State officials behind a program aimed at training incarcerated people in Alabama on how to repair and maintain diesel engines say doing so will reduce recidivism and train them for full time jobs.
Ingram State Technical College, through a two-year partnership with the Alabama Department of Corrections, Montgomery-based Four Star Freightliner and the Alabama Office of Apprenticeship, began offering Alabama’s incarcerated that training opportunity on Tuesday, the college said in a press release.
“The apprenticeship agreement marks a new level of opportunity for our students,” Ingram president Annette Funderburk said in a statement. “We could not have asked for a better industry partner to help launch this initiative than Four Star Freightliner. Their commitment to our students and our mission is unparalleled.”
Participants in the program can complete college courses and earn lab credit hours as apprentices through Four Star Freightliner. Students in the program can transition to full-time employment through the Alabama Department of Corrections’ work release program, according to the release.
“I am grateful for everyone at Ingram State Technical College, state leaders, and Four Star Freightliner for persevering and making this apprentice program a reality,” Jerry Kocan, president and general manager at Four Star Freightliner, said in a statement. “Now that students are back in the classroom, we can finally begin the process to help them transition to a well-paying career that includes skills that will carry them far into their future. Four Star Freightliner is proud to be a community partner that can provide these students such a unique opportunity. Our goal is to provide a “hand up” and a chance at a great career that will sustain them.”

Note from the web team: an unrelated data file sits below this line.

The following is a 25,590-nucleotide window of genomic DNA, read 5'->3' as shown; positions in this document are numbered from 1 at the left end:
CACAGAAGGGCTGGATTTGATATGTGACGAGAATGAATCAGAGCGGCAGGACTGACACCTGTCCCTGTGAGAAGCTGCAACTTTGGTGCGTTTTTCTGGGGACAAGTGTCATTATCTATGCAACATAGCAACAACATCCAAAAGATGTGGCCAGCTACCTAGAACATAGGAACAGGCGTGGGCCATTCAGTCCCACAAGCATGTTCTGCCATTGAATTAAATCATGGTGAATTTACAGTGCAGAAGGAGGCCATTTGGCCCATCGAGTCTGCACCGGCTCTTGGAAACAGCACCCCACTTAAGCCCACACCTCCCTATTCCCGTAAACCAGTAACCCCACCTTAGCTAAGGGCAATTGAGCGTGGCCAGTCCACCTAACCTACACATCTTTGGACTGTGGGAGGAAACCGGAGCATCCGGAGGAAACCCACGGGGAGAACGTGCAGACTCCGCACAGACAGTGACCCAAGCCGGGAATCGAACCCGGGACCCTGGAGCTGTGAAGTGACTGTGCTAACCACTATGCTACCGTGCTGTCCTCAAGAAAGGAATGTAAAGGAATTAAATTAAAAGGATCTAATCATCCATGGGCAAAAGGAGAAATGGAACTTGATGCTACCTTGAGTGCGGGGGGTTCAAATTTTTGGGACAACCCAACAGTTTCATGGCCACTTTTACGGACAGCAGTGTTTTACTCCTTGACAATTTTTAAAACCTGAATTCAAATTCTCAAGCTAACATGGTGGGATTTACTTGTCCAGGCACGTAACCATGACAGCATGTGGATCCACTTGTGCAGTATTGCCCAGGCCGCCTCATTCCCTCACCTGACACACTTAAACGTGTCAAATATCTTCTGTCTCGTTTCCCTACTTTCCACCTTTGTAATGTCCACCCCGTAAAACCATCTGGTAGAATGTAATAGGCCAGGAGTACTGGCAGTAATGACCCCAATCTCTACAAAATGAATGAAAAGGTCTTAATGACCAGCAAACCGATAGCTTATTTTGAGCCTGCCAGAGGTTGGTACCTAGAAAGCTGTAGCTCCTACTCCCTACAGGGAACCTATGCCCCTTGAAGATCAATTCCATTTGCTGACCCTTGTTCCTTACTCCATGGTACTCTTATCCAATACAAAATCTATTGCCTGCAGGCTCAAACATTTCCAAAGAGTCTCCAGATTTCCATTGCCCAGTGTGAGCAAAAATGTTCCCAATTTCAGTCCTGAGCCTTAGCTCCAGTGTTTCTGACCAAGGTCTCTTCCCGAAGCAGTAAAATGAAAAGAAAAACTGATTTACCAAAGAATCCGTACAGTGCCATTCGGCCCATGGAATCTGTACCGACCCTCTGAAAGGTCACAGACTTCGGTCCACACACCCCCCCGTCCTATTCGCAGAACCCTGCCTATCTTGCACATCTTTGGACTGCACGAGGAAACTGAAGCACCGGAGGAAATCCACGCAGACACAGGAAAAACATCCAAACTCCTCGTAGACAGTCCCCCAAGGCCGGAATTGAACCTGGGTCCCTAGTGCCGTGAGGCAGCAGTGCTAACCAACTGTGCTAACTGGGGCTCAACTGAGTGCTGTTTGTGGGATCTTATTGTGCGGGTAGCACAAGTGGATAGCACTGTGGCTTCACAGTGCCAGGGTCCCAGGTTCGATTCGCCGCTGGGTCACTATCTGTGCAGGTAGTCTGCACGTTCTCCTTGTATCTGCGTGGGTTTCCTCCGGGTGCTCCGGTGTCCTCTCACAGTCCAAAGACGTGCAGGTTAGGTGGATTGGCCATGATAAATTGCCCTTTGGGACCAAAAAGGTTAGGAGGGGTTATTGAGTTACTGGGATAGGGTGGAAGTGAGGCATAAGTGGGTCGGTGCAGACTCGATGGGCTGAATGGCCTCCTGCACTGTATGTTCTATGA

Students who complete both the program of study and the apprenticeship can then become full-time employees at Four Star Freightliner through the state prison system’s work release program.
“We see Alabama’s incarcerated population as an untapped resource for the state’s employers like Four Star Freightliner,” Alabama Department of Corrections commissioner John Hamm said in a statement. “This apprenticeship aligns perfectly with ADOC’s mission of rehabilitation through training. Inmates learn valuable skills that help them succeed once they reenter society.”
“By providing returning citizens with high-value skill training, we will simultaneously help reduce recidivism and help the employers of our state meet their critical workforce needs,” Alabama Office of Apprenticeship director Josh Laney said in a statement. “It takes tenacity and vision to launch a program like this and our partners at Ingram State Technical College and the Alabama Department of Corrections are demonstrating they have both.”
In addition to college credit, students can earn OSHA safety and forklift certifications, according to the release. To take part in the program, students must have a high school diploma or GED, and must maintain minimum-community custody level in accordance with Alabama Department of Corrections policy.